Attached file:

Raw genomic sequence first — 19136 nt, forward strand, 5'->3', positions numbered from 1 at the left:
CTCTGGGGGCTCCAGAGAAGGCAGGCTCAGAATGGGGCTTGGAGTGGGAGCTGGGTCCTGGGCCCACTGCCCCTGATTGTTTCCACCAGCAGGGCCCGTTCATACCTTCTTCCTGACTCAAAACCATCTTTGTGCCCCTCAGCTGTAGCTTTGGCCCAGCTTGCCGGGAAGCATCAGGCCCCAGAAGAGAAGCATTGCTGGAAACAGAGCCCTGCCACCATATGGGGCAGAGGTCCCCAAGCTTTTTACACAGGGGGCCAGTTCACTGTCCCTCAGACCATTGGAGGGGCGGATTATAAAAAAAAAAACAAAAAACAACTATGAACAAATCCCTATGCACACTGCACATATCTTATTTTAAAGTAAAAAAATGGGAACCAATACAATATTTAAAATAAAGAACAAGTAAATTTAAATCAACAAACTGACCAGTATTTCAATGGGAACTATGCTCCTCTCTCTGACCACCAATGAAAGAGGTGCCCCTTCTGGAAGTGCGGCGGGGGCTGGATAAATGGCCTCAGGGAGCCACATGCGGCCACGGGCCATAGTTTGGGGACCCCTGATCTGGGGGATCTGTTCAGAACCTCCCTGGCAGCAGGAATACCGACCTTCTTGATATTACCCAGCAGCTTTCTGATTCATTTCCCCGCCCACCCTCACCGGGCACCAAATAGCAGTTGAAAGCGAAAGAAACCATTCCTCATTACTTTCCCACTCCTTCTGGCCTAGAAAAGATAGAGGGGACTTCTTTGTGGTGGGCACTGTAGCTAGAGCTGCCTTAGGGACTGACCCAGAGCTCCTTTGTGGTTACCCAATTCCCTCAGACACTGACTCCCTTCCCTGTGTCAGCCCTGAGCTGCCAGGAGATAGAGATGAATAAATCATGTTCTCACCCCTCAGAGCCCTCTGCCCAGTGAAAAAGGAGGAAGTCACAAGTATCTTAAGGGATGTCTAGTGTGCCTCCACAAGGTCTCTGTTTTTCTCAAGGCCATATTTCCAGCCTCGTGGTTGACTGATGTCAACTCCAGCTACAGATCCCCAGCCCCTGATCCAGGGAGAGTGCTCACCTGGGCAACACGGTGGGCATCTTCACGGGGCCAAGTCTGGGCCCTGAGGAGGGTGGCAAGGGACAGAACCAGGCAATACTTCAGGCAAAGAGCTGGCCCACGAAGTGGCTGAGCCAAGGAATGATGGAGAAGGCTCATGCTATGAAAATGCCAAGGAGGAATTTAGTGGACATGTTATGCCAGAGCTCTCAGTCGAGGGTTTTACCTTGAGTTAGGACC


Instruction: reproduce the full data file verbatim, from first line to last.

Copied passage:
Raw genomic sequence first — 19136 nt, forward strand, 5'->3', positions numbered from 1 at the left:
CTCTGGGGGCTCCAGAGAAGGCAGGCTCAGAATGGGGCTTGGAGTGGGAGCTGGGTCCTGGGCCCACTGCCCCTGATTGTTTCCACCAGCAGGGCCCGTTCATACCTTCTTCCTGACTCAAAACCATCTTTGTGCCCCTCAGCTGTAGCTTTGGCCCAGCTTGCCGGGAAGCATCAGGCCCCAGAAGAGAAGCATTGCTGGAAACAGAGCCCTGCCACCATATGGGGCAGAGGTCCCCAAGCTTTTTACACAGGGGGCCAGTTCACTGTCCCTCAGACCATTGGAGGGGCGGATTATAAAAAAAAAAACAAAAAACAACTATGAACAAATCCCTATGCACACTGCACATATCTTATTTTAAAGTAAAAAAATGGGAACCAATACAATATTTAAAATAAAGAACAAGTAAATTTAAATCAACAAACTGACCAGTATTTCAATGGGAACTATGCTCCTCTCTCTGACCACCAATGAAAGAGGTGCCCCTTCTGGAAGTGCGGCGGGGGCTGGATAAATGGCCTCAGGGAGCCACATGCGGCCACGGGCCATAGTTTGGGGACCCCTGATCTGGGGGATCTGTTCAGAACCTCCCTGGCAGCAGGAATACCGACCTTCTTGATATTACCCAGCAGCTTTCTGATTCATTTCCCCGCCCACCCTCACCGGGCACCAAATAGCAGTTGAAAGCGAAAGAAACCATTCCTCATTACTTTCCCACTCCTTCTGGCCTAGAAAAGATAGAGGGGACTTCTTTGTGGTGGGCACTGTAGCTAGAGCTGCCTTAGGGACTGACCCAGAGCTCCTTTGTGGTTACCCAATTCCCTCAGACACTGACTCCCTTCCCTGTGTCAGCCCTGAGCTGCCAGGAGATAGAGATGAATAAATCATGTTCTCACCCCTCAGAGCCCTCTGCCCAGTGAAAAAGGAGGAAGTCACAAGTATCTTAAGGGATGTCTAGTGTGCCTCCACAAGGTCTCTGTTTTTCTCAAGGCCATATTTCCAGCCTCGTGGTTGACTGATGTCAACTCCAGCTACAGATCCCCAGCCCCTGATCCAGGGAGAGTGCTCACCTGGGCAACACGGTGGGCATCTTCACGGGGCCAAGTCTGGGCCCTGAGGAGGGTGGCAAGGGACAGAACCAGGCAATACTTCAGGCAAAGAGCTGGCCCACGAAGTGGCTGAGCCAAGGAATGATGGAGAAGGCTCATGCTATGAAAATGCCAAGGAGGAATTTAGTGGACATGTTATGCCAGAGCTCTCAGTCGAGGGTTTTACCTTGAGTTAGGACC